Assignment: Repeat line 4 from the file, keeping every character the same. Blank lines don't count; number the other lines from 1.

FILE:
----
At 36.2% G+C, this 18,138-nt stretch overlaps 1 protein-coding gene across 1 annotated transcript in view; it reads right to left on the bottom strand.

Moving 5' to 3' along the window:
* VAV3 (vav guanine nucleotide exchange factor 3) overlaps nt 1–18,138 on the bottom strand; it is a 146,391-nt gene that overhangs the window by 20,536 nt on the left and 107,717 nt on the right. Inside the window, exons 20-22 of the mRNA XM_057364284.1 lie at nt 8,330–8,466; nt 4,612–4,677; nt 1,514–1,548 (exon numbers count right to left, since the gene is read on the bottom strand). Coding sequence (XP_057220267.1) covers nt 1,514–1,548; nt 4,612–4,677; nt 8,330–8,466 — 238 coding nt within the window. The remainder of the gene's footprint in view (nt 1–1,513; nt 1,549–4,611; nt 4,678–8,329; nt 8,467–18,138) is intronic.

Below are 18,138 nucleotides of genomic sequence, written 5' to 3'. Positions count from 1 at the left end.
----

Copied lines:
Below are 18,138 nucleotides of genomic sequence, written 5' to 3'. Positions count from 1 at the left end.